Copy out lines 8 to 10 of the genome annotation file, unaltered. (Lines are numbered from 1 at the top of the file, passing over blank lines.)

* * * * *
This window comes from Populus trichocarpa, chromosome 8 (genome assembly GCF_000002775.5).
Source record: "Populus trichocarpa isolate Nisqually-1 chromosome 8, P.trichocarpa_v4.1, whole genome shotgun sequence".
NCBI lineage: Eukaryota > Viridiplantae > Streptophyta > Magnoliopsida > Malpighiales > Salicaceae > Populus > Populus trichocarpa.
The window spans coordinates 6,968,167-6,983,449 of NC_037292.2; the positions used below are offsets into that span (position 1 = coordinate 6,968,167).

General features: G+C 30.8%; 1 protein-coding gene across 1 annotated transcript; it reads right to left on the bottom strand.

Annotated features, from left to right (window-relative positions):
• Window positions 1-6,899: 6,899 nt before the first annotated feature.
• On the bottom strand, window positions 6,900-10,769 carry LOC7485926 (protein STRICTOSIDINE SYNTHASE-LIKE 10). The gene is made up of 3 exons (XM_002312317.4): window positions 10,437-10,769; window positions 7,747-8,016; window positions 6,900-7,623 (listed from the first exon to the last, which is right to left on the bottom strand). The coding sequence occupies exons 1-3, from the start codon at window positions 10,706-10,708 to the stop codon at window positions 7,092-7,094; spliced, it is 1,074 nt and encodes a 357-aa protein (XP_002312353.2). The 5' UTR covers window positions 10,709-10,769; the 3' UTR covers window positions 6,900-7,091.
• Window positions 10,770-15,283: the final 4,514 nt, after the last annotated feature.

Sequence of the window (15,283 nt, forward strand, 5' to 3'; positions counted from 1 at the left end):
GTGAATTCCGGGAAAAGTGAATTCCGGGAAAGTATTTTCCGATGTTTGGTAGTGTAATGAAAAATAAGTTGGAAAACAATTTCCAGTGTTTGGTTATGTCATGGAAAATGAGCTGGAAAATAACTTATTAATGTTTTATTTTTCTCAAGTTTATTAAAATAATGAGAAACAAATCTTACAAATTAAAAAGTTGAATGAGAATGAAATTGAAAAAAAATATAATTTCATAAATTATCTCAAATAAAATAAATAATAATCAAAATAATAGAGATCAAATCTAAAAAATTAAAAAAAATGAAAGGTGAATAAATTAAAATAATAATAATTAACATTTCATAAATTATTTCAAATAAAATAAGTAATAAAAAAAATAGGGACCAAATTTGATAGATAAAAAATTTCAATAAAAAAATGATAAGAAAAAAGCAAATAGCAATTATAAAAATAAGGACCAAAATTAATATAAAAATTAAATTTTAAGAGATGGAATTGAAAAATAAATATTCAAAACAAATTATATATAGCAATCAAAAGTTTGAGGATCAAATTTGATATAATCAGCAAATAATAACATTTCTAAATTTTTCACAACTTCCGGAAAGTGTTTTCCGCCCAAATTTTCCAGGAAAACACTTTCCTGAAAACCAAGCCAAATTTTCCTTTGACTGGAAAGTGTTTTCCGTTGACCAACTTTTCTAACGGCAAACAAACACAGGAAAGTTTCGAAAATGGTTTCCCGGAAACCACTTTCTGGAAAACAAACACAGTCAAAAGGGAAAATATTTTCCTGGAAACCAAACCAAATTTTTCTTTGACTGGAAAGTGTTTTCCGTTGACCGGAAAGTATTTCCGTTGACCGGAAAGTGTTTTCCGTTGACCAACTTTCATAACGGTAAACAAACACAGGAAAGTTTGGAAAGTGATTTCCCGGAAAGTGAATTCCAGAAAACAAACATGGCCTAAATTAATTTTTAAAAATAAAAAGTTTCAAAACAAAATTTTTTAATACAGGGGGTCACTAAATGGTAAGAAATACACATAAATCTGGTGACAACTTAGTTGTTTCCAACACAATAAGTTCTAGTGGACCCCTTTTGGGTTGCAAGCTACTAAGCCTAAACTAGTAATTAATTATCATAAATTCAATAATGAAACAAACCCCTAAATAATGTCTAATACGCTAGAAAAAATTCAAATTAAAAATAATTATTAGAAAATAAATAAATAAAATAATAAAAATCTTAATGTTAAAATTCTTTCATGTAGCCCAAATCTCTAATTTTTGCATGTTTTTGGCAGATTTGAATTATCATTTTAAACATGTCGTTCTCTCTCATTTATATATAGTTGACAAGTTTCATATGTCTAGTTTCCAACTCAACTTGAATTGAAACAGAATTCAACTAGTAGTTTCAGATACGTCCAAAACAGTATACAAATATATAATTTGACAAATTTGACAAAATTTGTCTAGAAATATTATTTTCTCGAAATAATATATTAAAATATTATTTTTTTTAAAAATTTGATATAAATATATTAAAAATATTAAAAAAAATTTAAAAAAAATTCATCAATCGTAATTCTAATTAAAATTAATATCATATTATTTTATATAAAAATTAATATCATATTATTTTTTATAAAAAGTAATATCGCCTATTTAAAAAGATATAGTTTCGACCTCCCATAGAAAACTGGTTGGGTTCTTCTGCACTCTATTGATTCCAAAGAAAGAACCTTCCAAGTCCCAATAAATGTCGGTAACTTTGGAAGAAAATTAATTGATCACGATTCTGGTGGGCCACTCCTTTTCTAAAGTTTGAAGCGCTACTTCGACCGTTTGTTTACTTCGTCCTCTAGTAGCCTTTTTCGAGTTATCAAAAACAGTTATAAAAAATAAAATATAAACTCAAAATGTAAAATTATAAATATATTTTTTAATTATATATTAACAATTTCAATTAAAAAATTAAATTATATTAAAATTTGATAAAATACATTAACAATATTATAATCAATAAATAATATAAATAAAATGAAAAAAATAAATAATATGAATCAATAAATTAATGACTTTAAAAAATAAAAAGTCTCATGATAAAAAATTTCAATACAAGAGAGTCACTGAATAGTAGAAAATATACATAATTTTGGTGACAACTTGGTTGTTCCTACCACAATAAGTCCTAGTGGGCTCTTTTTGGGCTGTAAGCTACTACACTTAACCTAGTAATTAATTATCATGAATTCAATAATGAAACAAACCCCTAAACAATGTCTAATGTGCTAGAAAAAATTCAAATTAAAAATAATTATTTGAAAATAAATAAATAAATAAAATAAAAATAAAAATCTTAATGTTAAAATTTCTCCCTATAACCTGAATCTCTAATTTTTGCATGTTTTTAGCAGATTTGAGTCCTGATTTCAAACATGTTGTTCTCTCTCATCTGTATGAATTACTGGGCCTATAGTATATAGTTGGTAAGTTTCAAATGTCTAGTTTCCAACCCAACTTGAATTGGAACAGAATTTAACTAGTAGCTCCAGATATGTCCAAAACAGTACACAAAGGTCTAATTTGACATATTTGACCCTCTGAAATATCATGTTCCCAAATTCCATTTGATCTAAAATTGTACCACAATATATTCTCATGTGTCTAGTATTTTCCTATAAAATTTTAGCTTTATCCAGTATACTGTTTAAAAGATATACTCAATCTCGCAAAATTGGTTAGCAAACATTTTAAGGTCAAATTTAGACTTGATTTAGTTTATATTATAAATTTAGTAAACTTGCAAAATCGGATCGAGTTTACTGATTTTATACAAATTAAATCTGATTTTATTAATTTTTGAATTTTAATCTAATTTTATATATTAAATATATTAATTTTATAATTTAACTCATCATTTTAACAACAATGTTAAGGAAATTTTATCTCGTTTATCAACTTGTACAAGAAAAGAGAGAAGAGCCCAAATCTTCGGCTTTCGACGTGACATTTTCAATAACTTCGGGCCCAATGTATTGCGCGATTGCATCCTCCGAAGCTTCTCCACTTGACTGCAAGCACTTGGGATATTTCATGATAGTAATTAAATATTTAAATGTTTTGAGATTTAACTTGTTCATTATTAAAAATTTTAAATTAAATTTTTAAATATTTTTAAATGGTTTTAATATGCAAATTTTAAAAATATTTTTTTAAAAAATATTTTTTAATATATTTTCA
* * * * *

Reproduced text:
• On the bottom strand, window positions 6,900-10,769 carry LOC7485926 (protein STRICTOSIDINE SYNTHASE-LIKE 10). The gene is made up of 3 exons (XM_002312317.4): window positions 10,437-10,769; window positions 7,747-8,016; window positions 6,900-7,623 (listed from the first exon to the last, which is right to left on the bottom strand). The coding sequence occupies exons 1-3, from the start codon at window positions 10,706-10,708 to the stop codon at window positions 7,092-7,094; spliced, it is 1,074 nt and encodes a 357-aa protein (XP_002312353.2). The 5' UTR covers window positions 10,709-10,769; the 3' UTR covers window positions 6,900-7,091.
• Window positions 10,770-15,283: the final 4,514 nt, after the last annotated feature.

Sequence of the window (15,283 nt, forward strand, 5' to 3'; positions counted from 1 at the left end):